Opening Night

At some point in every man's life, there comes a moment where he has to say, "Screw it. I'm walking home." For me that moment came on opening night of my play. Although I wasn't paid in cash for my performance, I did receive a large tub of jelly beans and a single rose, which I heartily accepted with an air of excitement.

I took both of my gifts along with me only to stand in front of the theater wondering where in the world my ride was. Had I known my ride was still in Fresno, clubbing with his cousins and apparently taking shots off of scantily clad women, I probably would have taken matters into my own hands much sooner, but after circling the block for two hours I had to realize I was on my own.

I had no cell phone, after leaving it with my wife who had left that morning for a trip to Los Angeles, and after paying fifty cents to a pay phone that had apparently been disconnected in the early 1990's, I realized I had no way to contact anyone on the outside world. A few trips to the receptionist at a nearby hotel proved useless after realizing that I had no knowledge of my in-laws phone number. So I continued to wait.

Somewhere, deep in my mind, I rationalized that my situation would be resolved in the same way my situations of being lost in a supermarket were resolved as a child. I would simply wait in the same exact spot until someone realized that I was missing. And maybe cry. Around midnight I began to realize that this was not the same situation.

At this time a friendly black man approached me and, laughing to himself, said in a raspy voice, "Boy's got a single rose for a lady! All you need is one my man! All you need is one!"

I laughed back and nodded, slightly hoping this was enough of a reply. It wasn't.

"Girl's always ask for a dozen, but you know what happens? They die, my man! They die!"

"Ha, I know what you mean." I said, quickly nodding while slowly backing away.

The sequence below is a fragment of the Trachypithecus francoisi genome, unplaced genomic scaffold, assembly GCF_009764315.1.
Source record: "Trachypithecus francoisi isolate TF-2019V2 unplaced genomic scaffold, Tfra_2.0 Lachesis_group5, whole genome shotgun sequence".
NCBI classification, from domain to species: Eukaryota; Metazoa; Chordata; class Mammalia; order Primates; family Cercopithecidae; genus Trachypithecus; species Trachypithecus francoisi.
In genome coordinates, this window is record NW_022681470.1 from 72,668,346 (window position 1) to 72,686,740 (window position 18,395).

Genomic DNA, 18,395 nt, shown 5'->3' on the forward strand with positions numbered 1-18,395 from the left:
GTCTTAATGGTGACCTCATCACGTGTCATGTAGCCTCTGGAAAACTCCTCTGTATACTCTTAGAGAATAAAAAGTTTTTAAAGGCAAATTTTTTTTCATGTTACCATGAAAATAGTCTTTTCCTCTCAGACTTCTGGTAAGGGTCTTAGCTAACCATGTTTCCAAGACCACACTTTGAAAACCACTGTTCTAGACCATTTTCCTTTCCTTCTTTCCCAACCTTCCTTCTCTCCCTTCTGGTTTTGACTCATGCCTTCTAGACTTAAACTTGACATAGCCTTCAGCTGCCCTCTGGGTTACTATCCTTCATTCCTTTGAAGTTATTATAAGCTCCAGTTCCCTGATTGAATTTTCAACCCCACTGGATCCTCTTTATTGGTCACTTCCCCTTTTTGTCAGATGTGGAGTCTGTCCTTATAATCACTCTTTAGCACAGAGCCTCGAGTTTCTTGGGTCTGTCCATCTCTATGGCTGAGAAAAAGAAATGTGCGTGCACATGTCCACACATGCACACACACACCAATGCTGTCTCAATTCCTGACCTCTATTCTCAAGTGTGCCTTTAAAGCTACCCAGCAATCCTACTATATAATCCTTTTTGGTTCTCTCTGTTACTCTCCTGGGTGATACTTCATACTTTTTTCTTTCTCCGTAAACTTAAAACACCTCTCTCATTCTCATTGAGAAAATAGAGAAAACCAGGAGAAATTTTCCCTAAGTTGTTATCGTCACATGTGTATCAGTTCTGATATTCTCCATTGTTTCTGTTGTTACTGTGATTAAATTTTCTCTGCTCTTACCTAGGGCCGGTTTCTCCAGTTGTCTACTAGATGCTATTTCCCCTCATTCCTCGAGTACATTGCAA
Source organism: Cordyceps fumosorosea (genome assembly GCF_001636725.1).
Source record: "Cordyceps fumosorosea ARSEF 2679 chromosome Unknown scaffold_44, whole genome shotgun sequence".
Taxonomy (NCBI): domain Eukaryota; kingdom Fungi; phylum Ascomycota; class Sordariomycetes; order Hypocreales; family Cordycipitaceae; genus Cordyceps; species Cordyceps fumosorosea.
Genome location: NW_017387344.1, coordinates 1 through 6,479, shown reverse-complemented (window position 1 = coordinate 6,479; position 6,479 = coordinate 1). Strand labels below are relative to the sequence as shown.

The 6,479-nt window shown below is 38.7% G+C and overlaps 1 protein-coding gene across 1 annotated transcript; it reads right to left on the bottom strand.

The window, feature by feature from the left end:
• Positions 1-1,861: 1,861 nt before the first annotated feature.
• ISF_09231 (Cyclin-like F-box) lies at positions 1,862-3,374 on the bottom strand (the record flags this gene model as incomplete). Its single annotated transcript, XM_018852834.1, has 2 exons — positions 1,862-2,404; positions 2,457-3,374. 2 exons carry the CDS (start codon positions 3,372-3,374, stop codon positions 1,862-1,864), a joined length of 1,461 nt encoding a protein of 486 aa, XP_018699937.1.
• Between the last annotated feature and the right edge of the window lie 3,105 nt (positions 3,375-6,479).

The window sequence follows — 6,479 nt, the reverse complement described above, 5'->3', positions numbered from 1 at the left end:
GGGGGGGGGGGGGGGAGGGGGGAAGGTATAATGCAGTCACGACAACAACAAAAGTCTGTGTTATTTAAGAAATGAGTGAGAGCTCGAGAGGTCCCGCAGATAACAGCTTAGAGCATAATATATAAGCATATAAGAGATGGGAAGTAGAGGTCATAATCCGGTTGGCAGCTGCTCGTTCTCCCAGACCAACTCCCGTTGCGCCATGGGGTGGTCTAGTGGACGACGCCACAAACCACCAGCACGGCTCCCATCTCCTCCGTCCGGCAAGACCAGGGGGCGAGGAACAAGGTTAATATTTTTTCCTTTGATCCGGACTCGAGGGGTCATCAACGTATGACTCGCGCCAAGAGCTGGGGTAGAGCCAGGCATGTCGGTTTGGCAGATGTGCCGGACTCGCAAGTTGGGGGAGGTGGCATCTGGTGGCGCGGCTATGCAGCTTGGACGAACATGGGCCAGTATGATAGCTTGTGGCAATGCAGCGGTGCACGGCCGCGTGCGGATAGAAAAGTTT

"Say my man, I only have six dollars and my car needs gas. You think you could spare a few bucks?"

Realizing I had only two dollars in my wallet and that this guy probably didn't own a car, I apologized and started walking home.

Although I've spent some time in New York, here it's a bit harder to find a taxi. Also, I'm cheap. Really cheap. So I never really wanted to find one in the first place. It wouldn't be until the next day that I would find out that the distance between my theater and home was just about four and a half miles, which to a reasonably in-shape person is perfectly fine, but to someone who prefers to play video games and uses stumbleupon is basically the same as the Oregon Trail. Would I end up with dysentery? Only time could tell...

The town I live in is mostly known as the agricultural capitol of California, so I was surprised to come across a guy twirling fire within the first three blocks of main street.

"Wow. That guy is crazy!" I thought. While I held a jug of jelly beans, a single rose, and was wearing heavy makeup and eye-liner.

I continued walking, and having been without food for a mere few hours I already began hallucinating that the person walking behind me, who was blasting techno through their headphones, was not only following me but was playing their music to the exact pace of my feet.

About half-way I decided, probably poorly, that if I was going to go through with this that I might as well be mildly intoxicated and bought a beer at 7-Eleven. Still wearing eye-liner.

Now, slightly intoxicated, and dehydrated from said intoxication, the trip slowly became less scary, then more exciting, and then as a result, a little more scary again.

Nevertheless, I made it home. It's a difficult realization, understanding that you really need someone else to count on when times are hard, but at least I'm glad I made it back safely when I realized that I could make it home on my own. Next time though I'll be sure that there are two cell phones in order before I leave.

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